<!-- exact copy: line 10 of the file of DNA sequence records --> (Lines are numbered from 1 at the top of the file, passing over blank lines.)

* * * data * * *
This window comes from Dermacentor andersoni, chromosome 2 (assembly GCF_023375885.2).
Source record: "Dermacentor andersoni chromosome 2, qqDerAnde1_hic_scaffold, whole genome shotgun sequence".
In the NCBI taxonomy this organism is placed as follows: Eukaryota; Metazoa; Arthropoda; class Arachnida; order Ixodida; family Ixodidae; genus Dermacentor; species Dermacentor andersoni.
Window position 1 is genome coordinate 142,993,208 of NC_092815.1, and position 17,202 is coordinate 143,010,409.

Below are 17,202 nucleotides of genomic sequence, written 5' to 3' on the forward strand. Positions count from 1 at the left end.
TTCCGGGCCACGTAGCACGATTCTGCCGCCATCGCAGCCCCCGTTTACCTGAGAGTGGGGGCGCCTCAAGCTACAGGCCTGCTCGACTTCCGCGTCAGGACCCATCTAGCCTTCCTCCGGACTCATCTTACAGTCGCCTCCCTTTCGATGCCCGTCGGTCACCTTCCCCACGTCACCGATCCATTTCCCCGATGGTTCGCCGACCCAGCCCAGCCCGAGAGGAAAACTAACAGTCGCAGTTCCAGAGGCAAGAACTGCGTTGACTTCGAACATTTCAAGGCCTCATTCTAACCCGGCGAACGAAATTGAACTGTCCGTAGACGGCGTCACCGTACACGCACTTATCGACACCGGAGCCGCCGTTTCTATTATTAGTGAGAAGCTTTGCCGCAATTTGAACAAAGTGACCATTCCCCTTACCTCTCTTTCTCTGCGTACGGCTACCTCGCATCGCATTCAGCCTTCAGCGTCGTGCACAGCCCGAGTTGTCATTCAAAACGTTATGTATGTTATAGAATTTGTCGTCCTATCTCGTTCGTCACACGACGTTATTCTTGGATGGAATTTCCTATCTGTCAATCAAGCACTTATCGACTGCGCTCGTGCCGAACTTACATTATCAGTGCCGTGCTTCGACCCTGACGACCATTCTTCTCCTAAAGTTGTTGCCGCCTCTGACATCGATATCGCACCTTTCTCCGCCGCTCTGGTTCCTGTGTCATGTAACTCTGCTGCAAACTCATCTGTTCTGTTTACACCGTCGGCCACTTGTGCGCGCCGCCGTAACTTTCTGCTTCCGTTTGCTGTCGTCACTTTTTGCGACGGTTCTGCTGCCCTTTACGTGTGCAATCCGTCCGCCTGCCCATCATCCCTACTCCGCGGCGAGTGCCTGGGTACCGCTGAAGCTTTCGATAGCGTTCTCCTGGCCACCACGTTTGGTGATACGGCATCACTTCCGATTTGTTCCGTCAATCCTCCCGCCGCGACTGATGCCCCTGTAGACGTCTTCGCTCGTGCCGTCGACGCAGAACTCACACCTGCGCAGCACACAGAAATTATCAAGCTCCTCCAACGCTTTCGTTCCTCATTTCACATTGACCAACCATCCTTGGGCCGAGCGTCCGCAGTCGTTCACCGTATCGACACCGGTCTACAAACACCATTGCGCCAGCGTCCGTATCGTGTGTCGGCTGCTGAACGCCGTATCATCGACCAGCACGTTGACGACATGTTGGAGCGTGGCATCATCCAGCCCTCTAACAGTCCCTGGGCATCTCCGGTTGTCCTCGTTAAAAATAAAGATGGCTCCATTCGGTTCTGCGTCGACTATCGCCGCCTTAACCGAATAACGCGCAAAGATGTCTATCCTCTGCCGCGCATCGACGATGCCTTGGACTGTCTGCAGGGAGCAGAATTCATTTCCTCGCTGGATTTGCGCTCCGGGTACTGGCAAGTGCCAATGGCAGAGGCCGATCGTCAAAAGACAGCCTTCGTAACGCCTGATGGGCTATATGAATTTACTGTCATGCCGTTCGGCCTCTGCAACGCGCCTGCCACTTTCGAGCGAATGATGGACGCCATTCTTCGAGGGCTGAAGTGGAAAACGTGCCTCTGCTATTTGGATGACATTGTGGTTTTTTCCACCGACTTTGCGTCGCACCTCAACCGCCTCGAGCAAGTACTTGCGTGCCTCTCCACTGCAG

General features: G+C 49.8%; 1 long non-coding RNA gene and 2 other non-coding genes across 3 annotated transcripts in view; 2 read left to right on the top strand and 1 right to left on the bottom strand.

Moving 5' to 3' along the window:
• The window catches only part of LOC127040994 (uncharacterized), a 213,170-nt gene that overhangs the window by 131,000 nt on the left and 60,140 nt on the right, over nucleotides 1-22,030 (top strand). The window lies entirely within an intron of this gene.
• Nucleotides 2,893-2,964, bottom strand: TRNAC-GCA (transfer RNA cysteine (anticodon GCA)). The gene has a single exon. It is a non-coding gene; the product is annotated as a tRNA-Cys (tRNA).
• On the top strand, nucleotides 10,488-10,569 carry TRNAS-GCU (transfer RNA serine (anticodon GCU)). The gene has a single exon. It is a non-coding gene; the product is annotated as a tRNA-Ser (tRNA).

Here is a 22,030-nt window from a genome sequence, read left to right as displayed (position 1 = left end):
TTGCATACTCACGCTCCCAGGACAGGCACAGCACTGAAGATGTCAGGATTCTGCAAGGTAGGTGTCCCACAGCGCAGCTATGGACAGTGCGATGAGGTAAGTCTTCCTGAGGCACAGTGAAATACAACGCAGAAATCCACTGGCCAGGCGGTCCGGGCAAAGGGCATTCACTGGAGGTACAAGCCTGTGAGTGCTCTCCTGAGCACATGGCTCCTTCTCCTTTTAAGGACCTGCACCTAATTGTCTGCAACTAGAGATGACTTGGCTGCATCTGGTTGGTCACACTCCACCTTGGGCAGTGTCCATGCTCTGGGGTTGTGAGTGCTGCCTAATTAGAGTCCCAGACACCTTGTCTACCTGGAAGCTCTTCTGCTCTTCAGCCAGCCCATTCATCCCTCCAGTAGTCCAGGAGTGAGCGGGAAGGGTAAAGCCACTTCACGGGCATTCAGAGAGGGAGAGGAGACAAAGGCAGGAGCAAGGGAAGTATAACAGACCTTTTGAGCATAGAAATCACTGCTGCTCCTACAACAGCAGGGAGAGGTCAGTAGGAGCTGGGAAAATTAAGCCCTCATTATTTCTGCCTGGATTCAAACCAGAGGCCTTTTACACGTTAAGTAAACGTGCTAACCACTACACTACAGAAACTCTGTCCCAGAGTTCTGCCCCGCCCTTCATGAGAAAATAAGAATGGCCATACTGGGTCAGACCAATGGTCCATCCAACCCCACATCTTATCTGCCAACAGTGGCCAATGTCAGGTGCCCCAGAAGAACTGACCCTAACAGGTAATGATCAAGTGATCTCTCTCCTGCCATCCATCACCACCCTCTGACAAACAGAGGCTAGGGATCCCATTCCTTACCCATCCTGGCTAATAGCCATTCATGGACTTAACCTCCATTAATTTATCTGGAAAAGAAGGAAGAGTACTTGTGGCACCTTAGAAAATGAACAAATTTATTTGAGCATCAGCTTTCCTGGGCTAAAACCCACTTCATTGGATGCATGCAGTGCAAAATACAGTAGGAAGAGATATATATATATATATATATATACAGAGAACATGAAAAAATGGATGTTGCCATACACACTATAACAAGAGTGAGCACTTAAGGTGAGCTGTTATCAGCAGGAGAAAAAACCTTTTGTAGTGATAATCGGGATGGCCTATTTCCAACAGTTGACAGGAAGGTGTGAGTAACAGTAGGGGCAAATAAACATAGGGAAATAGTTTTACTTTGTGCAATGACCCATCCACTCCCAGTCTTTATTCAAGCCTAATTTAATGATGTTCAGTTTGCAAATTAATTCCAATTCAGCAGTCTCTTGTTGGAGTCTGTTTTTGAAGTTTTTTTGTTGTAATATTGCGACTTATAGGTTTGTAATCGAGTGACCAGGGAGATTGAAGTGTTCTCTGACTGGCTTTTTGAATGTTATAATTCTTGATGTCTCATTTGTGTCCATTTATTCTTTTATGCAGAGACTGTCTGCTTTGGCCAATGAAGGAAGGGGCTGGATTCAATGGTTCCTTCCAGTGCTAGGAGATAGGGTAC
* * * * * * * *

• Nucleotides 2,893-2,964, bottom strand: TRNAC-GCA (transfer RNA cysteine (anticodon GCA)). The gene has a single exon. It is a non-coding gene; the product is annotated as a tRNA-Cys (tRNA).